I’ve never heard of any theory that would let you detect this special reference frame without doing the study of relative velocities to distant objects, but there is a lot to be learned about cosmology. Who knows? Maybe there’s something fundamentally special about this frame. We don’t even understand dark matter and dark energy.

It’s worth mentioning here that rotation is not relative. There is one preferred non-rotational reference frame for every moving reference frame and any observer will be able to figure out the what the orbital speed is in that frame.

That looks a lot less profound and interesting than I think it is. I guess it requires more context.

No, no, it’s cool.

To add to this and to clarify a part that I think may be misleading to some readers.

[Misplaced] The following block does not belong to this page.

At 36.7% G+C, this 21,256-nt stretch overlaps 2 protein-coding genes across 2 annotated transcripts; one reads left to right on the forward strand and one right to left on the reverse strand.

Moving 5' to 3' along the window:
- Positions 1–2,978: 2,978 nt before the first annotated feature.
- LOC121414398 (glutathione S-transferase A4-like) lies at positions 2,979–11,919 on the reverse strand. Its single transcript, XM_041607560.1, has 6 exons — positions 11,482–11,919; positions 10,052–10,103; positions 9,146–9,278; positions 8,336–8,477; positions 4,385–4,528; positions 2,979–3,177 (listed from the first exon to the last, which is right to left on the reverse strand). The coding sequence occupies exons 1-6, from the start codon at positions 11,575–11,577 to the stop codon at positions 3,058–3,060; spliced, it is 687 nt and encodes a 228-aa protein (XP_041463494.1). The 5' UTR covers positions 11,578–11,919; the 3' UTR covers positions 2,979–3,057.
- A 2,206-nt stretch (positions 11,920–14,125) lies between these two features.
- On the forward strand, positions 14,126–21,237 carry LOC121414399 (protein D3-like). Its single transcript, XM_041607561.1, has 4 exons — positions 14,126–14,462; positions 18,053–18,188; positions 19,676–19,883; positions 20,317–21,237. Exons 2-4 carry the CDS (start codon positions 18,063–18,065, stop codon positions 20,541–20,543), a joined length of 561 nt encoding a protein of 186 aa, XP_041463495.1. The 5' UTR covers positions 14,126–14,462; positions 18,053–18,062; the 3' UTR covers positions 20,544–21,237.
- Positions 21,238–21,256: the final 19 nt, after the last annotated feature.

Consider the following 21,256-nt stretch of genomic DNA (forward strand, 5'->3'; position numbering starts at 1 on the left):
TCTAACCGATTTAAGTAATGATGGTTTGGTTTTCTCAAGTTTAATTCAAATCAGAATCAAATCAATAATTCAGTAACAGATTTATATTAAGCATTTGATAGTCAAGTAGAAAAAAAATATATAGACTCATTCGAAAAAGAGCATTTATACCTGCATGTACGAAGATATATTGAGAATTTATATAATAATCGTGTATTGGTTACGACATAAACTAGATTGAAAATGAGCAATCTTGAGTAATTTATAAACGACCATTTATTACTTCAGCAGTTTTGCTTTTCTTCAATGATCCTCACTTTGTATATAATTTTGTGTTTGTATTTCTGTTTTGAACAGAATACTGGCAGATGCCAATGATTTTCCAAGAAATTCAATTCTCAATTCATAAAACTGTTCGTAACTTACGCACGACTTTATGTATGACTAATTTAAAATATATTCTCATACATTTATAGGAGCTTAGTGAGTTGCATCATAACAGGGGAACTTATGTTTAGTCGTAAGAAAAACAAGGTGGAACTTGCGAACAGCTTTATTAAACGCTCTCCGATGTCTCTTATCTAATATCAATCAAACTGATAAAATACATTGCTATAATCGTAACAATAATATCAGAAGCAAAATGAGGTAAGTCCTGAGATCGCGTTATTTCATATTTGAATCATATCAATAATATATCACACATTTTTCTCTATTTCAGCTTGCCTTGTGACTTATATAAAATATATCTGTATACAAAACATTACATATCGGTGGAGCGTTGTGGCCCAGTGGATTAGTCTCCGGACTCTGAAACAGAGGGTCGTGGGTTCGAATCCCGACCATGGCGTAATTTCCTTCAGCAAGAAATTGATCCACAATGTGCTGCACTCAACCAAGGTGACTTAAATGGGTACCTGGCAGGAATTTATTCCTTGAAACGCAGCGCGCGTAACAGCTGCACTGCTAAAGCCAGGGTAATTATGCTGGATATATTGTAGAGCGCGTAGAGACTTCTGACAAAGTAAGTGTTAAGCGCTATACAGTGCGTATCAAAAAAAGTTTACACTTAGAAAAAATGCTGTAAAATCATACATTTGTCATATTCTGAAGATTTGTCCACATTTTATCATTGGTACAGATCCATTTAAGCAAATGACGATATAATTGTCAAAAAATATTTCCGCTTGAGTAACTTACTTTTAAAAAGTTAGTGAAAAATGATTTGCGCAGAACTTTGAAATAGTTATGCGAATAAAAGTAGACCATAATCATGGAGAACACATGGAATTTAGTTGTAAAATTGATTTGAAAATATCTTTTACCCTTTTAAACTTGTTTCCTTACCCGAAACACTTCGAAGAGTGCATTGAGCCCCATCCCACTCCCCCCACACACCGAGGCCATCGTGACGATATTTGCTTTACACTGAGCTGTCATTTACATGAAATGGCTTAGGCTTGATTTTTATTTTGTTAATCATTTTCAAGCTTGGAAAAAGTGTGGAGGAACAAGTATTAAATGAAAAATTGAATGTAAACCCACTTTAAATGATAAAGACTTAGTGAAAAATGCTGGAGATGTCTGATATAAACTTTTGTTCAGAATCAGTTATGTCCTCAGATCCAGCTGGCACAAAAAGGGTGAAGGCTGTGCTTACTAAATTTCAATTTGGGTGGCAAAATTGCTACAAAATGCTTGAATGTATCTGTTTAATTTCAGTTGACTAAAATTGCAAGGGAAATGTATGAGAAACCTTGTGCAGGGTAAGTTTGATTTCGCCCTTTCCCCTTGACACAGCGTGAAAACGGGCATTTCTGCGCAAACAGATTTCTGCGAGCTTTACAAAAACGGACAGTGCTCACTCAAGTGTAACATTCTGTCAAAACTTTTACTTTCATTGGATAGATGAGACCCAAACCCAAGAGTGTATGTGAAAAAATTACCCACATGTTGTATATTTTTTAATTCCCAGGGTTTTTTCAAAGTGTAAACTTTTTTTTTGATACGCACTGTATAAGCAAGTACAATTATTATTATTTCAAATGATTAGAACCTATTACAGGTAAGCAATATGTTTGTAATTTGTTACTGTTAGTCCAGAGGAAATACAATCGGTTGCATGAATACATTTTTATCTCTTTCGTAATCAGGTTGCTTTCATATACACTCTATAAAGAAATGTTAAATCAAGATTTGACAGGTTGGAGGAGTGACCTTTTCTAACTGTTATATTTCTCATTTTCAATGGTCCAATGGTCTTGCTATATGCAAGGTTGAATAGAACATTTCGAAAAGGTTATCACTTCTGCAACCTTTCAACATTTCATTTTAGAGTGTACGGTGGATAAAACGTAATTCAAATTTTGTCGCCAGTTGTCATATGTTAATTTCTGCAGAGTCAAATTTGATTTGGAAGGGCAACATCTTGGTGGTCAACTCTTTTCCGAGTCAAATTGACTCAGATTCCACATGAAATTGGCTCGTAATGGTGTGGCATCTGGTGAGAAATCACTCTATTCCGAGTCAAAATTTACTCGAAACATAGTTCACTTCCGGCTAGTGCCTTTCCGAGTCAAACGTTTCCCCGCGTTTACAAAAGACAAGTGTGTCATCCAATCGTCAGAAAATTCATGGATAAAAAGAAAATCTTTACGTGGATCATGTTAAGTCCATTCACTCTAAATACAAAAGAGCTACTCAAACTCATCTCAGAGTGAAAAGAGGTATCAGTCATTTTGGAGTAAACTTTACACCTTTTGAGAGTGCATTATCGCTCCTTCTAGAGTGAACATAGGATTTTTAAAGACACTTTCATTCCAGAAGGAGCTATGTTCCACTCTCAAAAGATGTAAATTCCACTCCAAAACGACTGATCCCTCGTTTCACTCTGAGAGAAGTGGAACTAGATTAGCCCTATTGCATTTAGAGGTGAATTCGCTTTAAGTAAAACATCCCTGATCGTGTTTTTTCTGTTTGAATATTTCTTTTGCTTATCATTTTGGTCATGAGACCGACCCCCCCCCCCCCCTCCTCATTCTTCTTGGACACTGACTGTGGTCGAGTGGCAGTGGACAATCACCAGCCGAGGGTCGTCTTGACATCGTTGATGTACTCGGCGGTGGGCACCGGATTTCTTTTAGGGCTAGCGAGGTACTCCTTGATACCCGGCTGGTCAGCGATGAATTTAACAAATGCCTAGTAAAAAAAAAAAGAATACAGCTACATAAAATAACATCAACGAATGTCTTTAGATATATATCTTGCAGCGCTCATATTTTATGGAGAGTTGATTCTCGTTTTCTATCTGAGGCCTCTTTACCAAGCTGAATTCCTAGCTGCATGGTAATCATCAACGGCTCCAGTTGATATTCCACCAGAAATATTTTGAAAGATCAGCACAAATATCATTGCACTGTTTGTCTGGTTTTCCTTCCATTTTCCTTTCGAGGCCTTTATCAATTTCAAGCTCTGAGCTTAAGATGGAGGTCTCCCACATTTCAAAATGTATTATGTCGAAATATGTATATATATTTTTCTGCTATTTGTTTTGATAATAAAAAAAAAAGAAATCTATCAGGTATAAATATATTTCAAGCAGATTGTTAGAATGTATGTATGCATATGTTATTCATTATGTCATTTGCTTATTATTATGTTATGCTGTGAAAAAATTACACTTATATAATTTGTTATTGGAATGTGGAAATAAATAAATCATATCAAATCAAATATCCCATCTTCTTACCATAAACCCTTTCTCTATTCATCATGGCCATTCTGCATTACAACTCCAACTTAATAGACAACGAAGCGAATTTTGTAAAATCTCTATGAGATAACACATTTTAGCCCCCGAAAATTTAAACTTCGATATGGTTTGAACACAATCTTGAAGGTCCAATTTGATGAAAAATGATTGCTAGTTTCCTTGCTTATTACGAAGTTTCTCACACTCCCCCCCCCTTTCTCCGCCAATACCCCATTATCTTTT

The Galactic rest frame and the peculiar motion related to it is not a privileged inertial frame it is just a chosen reference frame where average velocity of known objects is zero.

While there’s no asymmetry in the recessional velocities in all directions for distant objects on average; the local gravitational interaction often negates Hubble flow resulting in changes in observed recessional velocities. As our observations are limited to the observable universe we have nothing to actually establish any overall velocity except for our reference frame or one we choose arbitrarily.